Canada Post honours Salome Bey with a postage stamp
Salome Bey is known as Canada’s first lady of the Blues.
As a tribute to her artistic career, Canada Post has launched a new commemorative stamp, which was released on Friday.
Salome left a mark in Canada’s Black communities, as she pushed boundaries both musically and politically.
Born in New Jersey in 1933, her plans to be a lawyer were abandoned to pursue performing. She made Toronto her home, and her creative talent flourished. She appeared in musicals, including the off-Broadway Love Me, Love My Children, which earned her an Obie Award in 1972. Salome and other performers received a Grammy nomination for Broadway’s Tony Award-winning Your Arms Too Short to Box with God.
Her talent in musical theatre and fight for Black rights continued as she wrote and starred in the cabaret Indigo. The musical celebrates Black music and the legendary artists that came before her. For her performance, she received two Dora Mavor Moore Awards. Indigo aired on CBC in 1984 and featured an all-Black cast.
Her musical Rainboworld gained headway in 1988 as it featured in the Young People’s Theatre. There were 40 children cast, and many of them came from diverse backgrounds. Rainboworld was a platform for children to embrace their musical talents.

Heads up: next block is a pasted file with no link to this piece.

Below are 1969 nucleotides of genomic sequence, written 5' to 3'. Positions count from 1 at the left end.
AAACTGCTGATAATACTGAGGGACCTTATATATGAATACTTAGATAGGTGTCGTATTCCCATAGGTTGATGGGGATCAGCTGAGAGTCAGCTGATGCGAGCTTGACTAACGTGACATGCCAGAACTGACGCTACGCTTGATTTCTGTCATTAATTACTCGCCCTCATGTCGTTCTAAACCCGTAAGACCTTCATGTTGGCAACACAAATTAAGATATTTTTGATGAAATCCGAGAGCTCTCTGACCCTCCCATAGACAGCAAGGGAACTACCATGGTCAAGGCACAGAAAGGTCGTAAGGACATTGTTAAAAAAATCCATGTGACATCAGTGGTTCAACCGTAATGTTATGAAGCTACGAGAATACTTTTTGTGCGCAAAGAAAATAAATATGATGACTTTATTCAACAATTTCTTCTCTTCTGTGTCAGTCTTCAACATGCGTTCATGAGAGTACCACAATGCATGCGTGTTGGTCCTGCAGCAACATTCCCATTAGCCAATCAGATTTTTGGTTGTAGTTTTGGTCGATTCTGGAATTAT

Salmone inspired children throughout her career while constantly providing the message that Black people belong everywhere. Several of the young performers would excel and have flourishing careers of their own.
Besides her theatrical talent, Salome sang for audiences in a variety of genres including blues, jazz, and pop. Her career launched her on several platforms from festivals to concerts, television and radio. She performed with her musically talented daughters, TUkU and SATE, along with other musicians as Salome Bey and the Relatives.
Salome constantly participated in charitable events such as “Tears Are Not Enough” to support Ethiopian famine relief. She was a member of Artists Against Racism, an organization dedicated to anti-racist social change. Salome was a key organizer and songwriter for the 1986 Toronto Arts Against Apartheid Festival. The event was held to protest segregationist policies in South Africa and to raise funds for Toronto charities.
Salome was multi-talented and left an indellibel mark on Canada’s entertainment culture. She was an activist and visionary for Black Lives Matter as she pushed for equality and challenged the way Canadians defined art. Her accomplishments are inspiring to many as she led a powerful and fulfilling life.
Salome Bey died in Toronto on Aug. 8, 2020.